I can feel the sea, but there is no sea anywhere around. What once was the sea turned into stone, that will turn into a sea and back to stone again.

The Sarmatian Sea existed 10-14 million years ago. It covered the area from present-day Vienna to the foothills of the Tien Shan, including the modern Black, Azov, Aral, and Caspian Seas. Crimea and the Caucasus were its islands.

Among the reminders of the ancient Sarmatian Sea are coquina rocks that were formed by mineral, organic and sand particles. Constantly changing in response to wind and waves, coquina sometimes has unusual and bizarre shapes. Thus, they are living documents that preserve memories of the Earth and, unlike books on human history, continue to change and record the events.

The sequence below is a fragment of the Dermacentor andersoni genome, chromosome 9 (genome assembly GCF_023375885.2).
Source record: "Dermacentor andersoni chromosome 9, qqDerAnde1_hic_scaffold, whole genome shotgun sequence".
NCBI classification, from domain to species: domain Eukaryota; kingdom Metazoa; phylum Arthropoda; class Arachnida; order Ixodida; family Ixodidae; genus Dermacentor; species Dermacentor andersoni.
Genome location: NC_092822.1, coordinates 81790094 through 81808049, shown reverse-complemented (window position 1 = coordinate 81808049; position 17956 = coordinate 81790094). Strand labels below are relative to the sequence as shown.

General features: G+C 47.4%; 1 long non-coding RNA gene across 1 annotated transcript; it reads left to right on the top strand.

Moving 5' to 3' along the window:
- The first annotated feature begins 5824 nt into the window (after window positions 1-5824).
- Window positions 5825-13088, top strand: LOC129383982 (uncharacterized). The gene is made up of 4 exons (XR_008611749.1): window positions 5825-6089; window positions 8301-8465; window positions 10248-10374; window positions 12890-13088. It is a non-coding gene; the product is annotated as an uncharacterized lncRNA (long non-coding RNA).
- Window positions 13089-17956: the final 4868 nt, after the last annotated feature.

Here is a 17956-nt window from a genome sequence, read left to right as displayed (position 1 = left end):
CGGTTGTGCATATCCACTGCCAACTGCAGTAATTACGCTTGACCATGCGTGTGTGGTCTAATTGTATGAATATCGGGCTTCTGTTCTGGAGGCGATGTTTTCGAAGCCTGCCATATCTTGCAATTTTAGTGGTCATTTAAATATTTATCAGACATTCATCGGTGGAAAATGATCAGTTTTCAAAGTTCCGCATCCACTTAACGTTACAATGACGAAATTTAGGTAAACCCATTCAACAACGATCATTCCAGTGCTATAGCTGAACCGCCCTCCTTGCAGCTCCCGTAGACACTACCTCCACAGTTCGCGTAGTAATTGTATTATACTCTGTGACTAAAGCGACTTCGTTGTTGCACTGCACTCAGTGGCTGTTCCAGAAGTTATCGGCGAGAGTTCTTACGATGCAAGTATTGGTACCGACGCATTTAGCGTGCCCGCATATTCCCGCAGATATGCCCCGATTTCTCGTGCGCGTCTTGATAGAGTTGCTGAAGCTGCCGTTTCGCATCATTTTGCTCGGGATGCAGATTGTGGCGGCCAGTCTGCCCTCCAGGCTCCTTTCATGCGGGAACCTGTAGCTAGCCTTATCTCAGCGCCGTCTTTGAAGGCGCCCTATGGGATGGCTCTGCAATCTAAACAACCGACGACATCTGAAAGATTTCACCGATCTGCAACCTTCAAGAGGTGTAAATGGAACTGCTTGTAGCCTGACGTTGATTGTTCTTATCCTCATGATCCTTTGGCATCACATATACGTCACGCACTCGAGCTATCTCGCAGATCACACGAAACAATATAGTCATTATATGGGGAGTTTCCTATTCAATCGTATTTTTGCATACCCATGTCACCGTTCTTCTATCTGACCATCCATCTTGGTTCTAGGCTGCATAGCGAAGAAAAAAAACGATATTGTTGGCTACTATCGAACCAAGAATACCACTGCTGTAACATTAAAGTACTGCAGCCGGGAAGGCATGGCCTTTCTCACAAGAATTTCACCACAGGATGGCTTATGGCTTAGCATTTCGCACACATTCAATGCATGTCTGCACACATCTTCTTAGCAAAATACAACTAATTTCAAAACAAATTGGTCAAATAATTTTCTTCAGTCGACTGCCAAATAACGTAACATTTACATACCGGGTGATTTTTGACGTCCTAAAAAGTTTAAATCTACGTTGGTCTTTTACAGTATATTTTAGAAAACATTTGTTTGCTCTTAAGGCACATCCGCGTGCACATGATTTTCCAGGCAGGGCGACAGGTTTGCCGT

First exhibition of the project was taking place back in 2021 in Stavropol region among the real coquina rocks.
With this project I had participated in the crossdisciplinary laboratory Non Human Heterotopias and exhibition of the same name by curator Daria Boldyreva from City Screpy with support of Nordic Weeks Festival in 2021.
With Memories of Sarmatian Sea I had participated in the Oasis exhibition, Sevkabel port, Saint Petersburg, 2022.
I had also participated in the Formal Laboratory, Medium School, Saint Petersburg, 2022.